Mushroom ID and boletes

Discussion in 'Flora & Fauna' started by hlydon, Aug 12, 2018.

  1. hlydon

    hlydon Scout

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    Is anyone familiar with this mushroom. I’ve seen quite a few of them over the last couple of months. I’ve found them in SW Ohio. They are usually 6-8”, and the older ones have flat caps and the edges are often split.

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    Anyone eat boletes? Recommended cooking? Sauté? Fry?

    Not sure what’s going on with these mushrooms.

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  2. TWill

    TWill Guide

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    No idea on either one but that cluster of them with the thread wisps is so bizarre. My wild guess is that there is another fungi parasitizing them and that is where it will release the spores.
     
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  3. gohammergo

    gohammergo I like sharp things.... Supporter Bushcraft Friend

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    I wouldn't eat the ones in the last picture. :)
     
  4. OrdinarySpring

    OrdinarySpring Tinder Gatherer

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    I've eaten boletes. Porcini is always choice but I've taken slippery jack as well if pickings were slim. I just pan fried them in butter. With porcinis, I'd just trim the base of the stalk and slice the whole thing up. They're quite good.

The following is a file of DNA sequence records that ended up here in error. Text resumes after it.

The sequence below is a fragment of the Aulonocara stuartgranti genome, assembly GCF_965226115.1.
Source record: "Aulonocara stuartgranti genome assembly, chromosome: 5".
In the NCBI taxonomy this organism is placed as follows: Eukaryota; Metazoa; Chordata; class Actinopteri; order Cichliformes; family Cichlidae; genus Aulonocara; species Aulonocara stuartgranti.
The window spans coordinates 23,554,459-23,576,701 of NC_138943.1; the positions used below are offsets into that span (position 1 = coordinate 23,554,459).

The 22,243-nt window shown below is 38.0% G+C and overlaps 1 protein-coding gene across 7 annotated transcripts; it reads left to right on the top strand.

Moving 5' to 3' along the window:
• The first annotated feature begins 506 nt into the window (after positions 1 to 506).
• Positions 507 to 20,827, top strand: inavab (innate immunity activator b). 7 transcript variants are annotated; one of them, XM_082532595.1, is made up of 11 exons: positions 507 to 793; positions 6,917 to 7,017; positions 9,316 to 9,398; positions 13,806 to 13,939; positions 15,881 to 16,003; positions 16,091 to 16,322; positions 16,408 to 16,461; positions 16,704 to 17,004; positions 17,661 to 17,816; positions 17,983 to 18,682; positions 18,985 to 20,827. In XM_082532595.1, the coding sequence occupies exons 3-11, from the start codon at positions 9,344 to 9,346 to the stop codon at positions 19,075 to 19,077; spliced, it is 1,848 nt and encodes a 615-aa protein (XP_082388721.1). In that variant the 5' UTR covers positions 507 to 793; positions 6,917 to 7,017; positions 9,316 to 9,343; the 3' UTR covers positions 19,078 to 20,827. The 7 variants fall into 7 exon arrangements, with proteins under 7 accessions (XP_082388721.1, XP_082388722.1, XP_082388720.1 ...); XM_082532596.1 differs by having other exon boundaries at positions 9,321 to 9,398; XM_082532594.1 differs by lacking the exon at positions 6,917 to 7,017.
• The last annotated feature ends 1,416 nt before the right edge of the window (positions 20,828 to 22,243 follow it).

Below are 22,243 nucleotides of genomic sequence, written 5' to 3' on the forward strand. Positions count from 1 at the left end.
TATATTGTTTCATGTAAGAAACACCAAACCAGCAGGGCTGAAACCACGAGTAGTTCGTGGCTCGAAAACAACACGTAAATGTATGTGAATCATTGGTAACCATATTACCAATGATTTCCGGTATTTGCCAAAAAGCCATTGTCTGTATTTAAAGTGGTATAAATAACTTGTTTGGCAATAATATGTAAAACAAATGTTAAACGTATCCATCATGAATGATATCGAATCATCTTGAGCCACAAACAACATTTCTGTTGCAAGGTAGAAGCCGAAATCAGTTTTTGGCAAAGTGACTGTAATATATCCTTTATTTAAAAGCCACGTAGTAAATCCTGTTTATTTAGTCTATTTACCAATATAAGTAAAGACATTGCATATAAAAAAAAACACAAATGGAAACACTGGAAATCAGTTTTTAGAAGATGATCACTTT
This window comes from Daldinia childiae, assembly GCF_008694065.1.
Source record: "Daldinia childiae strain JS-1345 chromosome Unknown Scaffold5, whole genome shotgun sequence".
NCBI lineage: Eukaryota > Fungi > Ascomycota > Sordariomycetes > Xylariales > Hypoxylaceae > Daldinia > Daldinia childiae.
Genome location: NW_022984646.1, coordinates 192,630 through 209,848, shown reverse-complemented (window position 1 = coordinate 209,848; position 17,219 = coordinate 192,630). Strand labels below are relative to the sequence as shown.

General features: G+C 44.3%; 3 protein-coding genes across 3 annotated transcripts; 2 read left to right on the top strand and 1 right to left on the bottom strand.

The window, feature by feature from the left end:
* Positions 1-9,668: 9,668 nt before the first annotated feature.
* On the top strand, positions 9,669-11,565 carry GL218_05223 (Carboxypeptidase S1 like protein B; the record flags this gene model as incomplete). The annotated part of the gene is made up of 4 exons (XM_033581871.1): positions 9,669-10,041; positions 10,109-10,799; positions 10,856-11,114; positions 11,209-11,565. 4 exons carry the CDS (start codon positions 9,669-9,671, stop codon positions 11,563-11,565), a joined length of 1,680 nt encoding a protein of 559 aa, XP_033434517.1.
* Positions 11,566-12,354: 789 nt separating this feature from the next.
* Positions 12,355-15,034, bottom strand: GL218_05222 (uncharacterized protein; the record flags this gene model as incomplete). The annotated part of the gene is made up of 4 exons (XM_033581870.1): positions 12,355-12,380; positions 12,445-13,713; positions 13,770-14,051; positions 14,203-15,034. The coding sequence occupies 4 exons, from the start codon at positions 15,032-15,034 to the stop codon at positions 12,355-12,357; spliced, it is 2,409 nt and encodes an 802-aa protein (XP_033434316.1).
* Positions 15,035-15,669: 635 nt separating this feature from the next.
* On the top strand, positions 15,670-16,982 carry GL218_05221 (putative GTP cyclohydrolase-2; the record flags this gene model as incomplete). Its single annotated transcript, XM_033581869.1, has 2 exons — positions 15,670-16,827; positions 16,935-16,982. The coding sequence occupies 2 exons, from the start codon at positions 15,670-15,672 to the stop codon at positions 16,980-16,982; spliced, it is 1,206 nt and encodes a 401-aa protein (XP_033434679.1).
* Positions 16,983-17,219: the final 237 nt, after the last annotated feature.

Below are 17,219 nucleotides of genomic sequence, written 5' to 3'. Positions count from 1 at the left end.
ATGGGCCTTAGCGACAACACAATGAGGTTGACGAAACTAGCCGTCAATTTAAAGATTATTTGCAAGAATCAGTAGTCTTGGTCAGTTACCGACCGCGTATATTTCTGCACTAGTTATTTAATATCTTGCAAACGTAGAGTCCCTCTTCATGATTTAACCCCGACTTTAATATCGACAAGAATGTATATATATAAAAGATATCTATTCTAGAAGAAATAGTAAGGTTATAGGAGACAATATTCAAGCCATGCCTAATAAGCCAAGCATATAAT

With the slippery jacks, I peeled the skin off of the cap and scraped the spore tubes off, using only the white flesh. It sacrifices a lot of material and it's a bit of a clumsy affair. Not sure what kind of boletes you'll find but the skin of the slippery jack caps are pretty gross and have some reputation for causing an upset stomach otherwise. Taste/texture wise there's not a lot to report. They're spongy and cook down in volume a LOT. I wouldn't say that it's similar to tofu but there's a conceptual kinship. They have a funny way of deflating and inflating in the pan when you mess around with them.

    I'm sure you'll be diligent about ID but one thing which easily rules out poisonous ones is to scrape the spore tubes with a stick. If it bruises blue, discard it. You can probably find footage on YouTube. In the area I've harvested them, it's the only test necessary for a poisonous bolete but I don't know if this applies everywhere.

    I've got nothing on the ID but I really wish I could look at that cluster of little brown ones in person. It's a reminder to carry a loupe with me on hikes and hunts. Those pinhead whisker deals are pretty interesting.
     

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